An Alone Journey to the Heart: How I Got Lost, and Found Myself
In July 2014, I decided to give myself a break. "I will do nothing," I vowed. By that time, I had finished more than 5 years of my work with AIESEC - a wonderful youth NGO. Having thought that helping others would fulfill me, I'd helped many people throughout these years. I did get down to business and fight for something bigger than myself. But there was still something missing - a void that emerges in my moment of solitude. It was time for me to help myself. What I needed most was time - the time to find out what I truly love.
I moved in with Rapha that summer, in a small German city named Bonn. Bonn flashes back in my memory as a small town. The sand in the hourglass must flows slower in Bonn than in any other places I'd been to. There was a church, several market squares. There was the Renee flowing through the side of town like silk scarf. There was an old train station. And the loudest noise was the calm sound of the tramp, especially in the residential area where we lived, a little away from town center. The only skyscraper in Bonn was the office tower where Rapha works.
All I did by that time was rest, exercise, cook, clean, learn Portuguese, read, doodle, take a walk around town - a dramatic switch from my previous life when productivity, deadlines, teamwork, responsibilities, results, clients' satisfaction were sanctioned. In the first few weeks, agitation hit me. I was compelled to do something "useful for my future", fixing my LinkedIn profile for instance, I did that. Slowly, I began to notice and observe this phenomenon: I needed to go something in order to feel enough. Somewhere in my consciousness a feeling was forever creeping: "The world will start forget you the moment you stop doing stuff."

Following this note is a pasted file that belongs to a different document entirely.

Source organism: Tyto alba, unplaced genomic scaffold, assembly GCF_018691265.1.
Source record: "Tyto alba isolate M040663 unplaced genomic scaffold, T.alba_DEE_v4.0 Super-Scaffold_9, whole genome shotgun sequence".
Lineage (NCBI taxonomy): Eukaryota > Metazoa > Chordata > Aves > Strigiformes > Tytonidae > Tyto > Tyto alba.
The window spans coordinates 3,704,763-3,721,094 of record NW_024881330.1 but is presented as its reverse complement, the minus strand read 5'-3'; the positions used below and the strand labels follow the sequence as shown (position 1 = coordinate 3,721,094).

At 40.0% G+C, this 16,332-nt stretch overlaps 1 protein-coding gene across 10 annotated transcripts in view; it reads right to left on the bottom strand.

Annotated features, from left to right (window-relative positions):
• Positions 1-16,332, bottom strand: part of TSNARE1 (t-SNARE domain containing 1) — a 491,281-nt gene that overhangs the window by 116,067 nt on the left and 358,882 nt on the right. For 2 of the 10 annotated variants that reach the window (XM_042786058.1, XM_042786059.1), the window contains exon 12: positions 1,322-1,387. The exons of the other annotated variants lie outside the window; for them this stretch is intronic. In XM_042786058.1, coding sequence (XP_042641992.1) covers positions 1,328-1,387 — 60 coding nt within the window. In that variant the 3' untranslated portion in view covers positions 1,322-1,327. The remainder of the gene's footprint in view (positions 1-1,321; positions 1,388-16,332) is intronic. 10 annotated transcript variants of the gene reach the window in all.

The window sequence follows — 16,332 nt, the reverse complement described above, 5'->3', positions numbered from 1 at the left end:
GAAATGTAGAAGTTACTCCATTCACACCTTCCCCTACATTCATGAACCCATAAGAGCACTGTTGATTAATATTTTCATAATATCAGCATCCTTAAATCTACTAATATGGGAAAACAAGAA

It dawned on me: I'd hustled to be good enough for somebody else all my life.
"See you tonight," Rapha whispered one early morning. He gave me a kiss and left for work. I opened my eyes and saw the corner of his jacket gliding out the door. My head felt heavy, we watched a movie until late the night before. So I decided to sleep a little more. When I opened my eyes again, the room was brightly lit by rays of sunlight through the square glass window - the soft but shiny kind of sunlight. It was so quiet. I stay lying on the bed watching the golden rays tracing on the beige wall, watching tiny speck floating slowly in the clean air, sparkling like diamond dusts. In the hourglass, the sand stopped. I felt like there was only me in this whole world, as if all other souls had, in an instance, vanished. I wondered if this was how the first woman on earth felt thousands of years ago. That moment was an infinity. And for the first time in my life, aloneness, utter aloneness, tasted like honeydrew.
Slowly inside me, something was growing - a blend of emotion, sensation, feeling, thought. I asked the air "What do I want to do now, really?"
The answer came instantly, as if it'd been waiting ever since I was born in this world.
Whether we are conscious of it or not, most of us are trapped in the hamster wheel of doing things to please, to prove, to perfect, pushing upward for the next place in the hierarchy. We yearn for others' approval, recognition, and attention because they assure us that we are worthy, and that we are loved. But that exists only for a moment. Very soon after the gratification, we are back to zero. So we try some more. Please. Prove. Perfect. All the while, at the torn corner of our life's secondary backdrop, our dream fades away.
I didn't understand how I could find myself that morning in Bonn. Now I know. There I was plucked out from the circle of please, prove, perfect. That morning I was the only person in this world. And from that place, the answer came.
It is a good thing to ask ourselves in the middle of any activity: "If I were the last person on earth, would I still do this?"
If you say yes, I bow to you. May you continue doing whatever you are doing with love. If you say no; perhaps it's time to wonder; perhaps it's time to begin the search; perhaps it’s time to get lost, to find yourself.
My colleague Christopher once said to me that each of us has our own ways of expressing ourselves. Some dance. Some sing. Some build big shapes out of Lego pieces. Some solve puzzles and crosswords. Some draw. Some write. I call this our naturalness. I am a wild flower. Writing is my blossoming.
What is yours?